Aurangzeb against Marathas
The Marathas under Shivaji were a threat to Aurangzeb. Aurangzeb sent two of his great generals Shaista Khan and Jai Singh one after the other to capture Shivaji.
Jai Singh captured Shivaji and took him to Delhi but Shivaji managed to escape to the Deccan. Shivaji, employing guerrilla tactics, defied the Mughal forces till his death at the age of 53 in 1680. Aurangzeb was severely tested by the Marathas till his death in 1707 as the sons of Shivaji continued the rebellion.
Death of Aurangzeb
The death of Aurangzeb in 1707 marked a watershed in Indian history as the Mughal empire virtually came to end even though the weak successors of Aurangzeb held the throne for the next 150 years.
Relationship with Sikhs
Aurangzeb nursed a grudge against the Sikhs for having supported his brother and principal rival to the throne, Dara Shukoh.
Guru Tegh Bahadur was killed at Aurangzeb’s command. In 1680 Aurangzeb sent a formidable army under his son Akbar to subdue the rebellious Rajput kings, but the emperor had not reckoned with his son’s traitorous conduct.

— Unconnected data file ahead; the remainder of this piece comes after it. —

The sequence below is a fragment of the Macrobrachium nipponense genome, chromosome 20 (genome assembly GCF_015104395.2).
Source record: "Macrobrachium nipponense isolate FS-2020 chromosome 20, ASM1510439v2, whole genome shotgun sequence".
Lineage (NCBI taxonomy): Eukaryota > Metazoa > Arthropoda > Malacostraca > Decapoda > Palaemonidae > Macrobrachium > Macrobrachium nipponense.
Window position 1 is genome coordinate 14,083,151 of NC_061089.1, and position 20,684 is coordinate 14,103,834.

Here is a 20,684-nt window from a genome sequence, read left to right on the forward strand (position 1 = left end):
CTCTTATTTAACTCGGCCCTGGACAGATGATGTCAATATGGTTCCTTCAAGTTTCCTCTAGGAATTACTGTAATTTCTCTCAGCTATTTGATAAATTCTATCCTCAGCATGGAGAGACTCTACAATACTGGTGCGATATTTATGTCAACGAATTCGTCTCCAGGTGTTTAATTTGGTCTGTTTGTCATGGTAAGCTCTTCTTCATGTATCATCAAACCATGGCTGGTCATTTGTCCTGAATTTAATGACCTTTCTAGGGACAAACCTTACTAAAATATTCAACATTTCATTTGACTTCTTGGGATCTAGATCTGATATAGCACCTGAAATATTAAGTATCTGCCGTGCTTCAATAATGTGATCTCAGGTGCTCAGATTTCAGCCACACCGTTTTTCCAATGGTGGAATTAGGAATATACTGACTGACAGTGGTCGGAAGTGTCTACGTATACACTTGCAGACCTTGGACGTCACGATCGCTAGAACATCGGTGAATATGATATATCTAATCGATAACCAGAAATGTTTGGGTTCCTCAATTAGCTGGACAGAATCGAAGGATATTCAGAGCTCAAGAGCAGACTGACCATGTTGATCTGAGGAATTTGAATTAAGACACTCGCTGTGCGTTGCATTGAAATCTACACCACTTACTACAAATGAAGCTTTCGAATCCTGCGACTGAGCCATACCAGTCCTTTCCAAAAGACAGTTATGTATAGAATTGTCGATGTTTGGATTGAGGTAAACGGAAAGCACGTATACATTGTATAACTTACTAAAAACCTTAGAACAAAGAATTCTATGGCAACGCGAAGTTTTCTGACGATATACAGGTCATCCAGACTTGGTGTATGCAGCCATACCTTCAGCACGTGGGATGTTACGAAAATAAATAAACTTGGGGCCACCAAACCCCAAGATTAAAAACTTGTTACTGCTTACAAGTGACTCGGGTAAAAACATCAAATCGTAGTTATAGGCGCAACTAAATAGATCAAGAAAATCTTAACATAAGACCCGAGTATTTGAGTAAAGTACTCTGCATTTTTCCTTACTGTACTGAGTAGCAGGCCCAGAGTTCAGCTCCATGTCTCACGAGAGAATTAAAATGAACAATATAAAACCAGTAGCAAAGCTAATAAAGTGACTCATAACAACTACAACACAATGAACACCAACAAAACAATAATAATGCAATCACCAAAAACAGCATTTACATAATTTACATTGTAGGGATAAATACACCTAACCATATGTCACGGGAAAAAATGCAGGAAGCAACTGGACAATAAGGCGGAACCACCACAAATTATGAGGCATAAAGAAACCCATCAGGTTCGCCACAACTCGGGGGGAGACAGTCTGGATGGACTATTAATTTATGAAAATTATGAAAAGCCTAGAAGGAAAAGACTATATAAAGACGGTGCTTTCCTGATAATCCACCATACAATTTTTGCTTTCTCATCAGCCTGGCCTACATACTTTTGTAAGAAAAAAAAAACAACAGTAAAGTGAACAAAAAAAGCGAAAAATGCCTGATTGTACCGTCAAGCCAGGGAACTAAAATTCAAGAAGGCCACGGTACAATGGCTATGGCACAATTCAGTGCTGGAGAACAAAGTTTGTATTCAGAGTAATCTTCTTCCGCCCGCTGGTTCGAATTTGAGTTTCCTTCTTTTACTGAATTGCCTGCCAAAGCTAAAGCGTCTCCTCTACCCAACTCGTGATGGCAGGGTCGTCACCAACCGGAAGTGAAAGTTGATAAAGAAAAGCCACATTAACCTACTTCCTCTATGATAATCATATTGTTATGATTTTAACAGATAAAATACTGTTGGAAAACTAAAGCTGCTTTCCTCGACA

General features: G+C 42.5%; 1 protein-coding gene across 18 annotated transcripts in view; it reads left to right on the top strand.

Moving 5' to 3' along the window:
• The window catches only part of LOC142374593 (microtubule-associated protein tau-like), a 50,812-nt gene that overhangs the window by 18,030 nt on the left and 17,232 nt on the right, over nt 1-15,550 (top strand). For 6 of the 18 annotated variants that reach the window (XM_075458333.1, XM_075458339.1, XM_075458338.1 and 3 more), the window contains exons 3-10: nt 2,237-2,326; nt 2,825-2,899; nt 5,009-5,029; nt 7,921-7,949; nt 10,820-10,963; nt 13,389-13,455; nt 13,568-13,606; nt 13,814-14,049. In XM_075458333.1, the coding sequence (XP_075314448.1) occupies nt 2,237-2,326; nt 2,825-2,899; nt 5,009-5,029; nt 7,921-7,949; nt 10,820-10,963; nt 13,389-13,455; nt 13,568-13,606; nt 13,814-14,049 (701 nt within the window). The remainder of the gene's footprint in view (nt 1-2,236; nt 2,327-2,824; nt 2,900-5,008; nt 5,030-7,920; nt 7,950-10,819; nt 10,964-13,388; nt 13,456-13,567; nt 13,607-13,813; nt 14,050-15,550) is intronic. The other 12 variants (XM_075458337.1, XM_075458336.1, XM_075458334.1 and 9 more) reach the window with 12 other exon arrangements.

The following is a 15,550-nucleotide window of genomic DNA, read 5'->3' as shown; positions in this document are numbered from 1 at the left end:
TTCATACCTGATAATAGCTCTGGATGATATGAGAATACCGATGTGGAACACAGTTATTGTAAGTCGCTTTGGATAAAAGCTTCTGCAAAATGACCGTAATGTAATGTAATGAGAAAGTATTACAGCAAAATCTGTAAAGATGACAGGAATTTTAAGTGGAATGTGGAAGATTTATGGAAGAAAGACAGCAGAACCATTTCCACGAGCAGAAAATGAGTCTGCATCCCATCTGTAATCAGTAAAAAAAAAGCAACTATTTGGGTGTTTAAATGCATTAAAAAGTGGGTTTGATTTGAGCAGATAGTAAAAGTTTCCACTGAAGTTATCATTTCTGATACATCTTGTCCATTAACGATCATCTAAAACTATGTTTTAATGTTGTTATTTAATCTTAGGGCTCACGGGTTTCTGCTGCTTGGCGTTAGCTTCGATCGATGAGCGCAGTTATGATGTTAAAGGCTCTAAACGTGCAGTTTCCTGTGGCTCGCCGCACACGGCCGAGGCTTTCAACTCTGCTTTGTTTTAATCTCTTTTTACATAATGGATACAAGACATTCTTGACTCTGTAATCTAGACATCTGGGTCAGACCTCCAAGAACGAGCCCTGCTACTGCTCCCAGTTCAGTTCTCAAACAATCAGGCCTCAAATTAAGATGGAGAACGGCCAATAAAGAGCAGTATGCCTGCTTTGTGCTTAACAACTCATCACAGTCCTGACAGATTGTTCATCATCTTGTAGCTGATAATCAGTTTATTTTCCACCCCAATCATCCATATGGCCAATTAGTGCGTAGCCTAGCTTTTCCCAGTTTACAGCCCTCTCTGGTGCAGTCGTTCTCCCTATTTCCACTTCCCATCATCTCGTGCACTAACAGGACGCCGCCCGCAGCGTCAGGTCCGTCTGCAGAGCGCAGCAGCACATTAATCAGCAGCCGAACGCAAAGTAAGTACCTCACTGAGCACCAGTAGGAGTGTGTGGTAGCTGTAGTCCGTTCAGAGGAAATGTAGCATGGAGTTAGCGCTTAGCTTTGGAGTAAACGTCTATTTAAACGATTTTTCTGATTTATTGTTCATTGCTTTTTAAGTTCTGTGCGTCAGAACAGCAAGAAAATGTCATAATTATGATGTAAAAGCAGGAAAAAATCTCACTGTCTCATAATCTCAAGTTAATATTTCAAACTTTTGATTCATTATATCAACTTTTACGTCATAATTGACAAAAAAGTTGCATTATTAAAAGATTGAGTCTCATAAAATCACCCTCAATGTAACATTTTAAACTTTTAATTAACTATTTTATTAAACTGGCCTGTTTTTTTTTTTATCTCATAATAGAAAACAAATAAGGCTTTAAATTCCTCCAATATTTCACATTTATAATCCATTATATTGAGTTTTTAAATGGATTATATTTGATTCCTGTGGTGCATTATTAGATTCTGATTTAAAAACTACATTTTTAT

Conquest of Deccan
Akbar had declared himself the emperor but was compelled to flee to the Deccan, where he enlisted the help of Shivaji’s son, Sambhaji. Aurangzeb decided to take to the field himself and eventually drove his own son into exile in Persia.
Sambhaji was captured in 1689 and executed. The Sultanates of Bijapur and Golkonda were also reduced to utter submission. Towards the end of his reign, Aurangzeb’s empire began to disintegrate and this process was accelerated in the years after his death when “successor states” came into existence.
Breaking of Empire
The empire had become too large and unwieldy. Aurangzeb did not have enough trustworthy men at his command to manage the more far-flung parts of the empire. Many of his political appointees broke loose and declared themselves independent.
Aurangzeb’s preoccupation with affairs in the Deccan prevented him from meeting political challenges emanating from other parts of the empire. Shortly after the death of Aurangzeb, the Mughal empire ceased to be an effective force in the political life of India.
Aurangzeb re-imposed jizya. He also issued orders that new temples should not be constructed, but the repair of old long-standing temples was permitted.
These measures were rooted not only in his religious faith but also due to political compulsions. Jizya had been levied for a long time in India. As a staunch Muslim, Aurangzeb had discontinued the practice of levying abwab, a tax levied on the lands over and above the original rent, not sanctioned by Shariah.
Likewise, the order on temples was also an older one which in practice applied to places where he had political adversaries. In areas where there was no political insubordination, Aurangzeb provided endowments to build temples.
It should be noted that during the reign of Aurangzeb the number of Hindu officials increased when compared to the reign of Shah Jahan.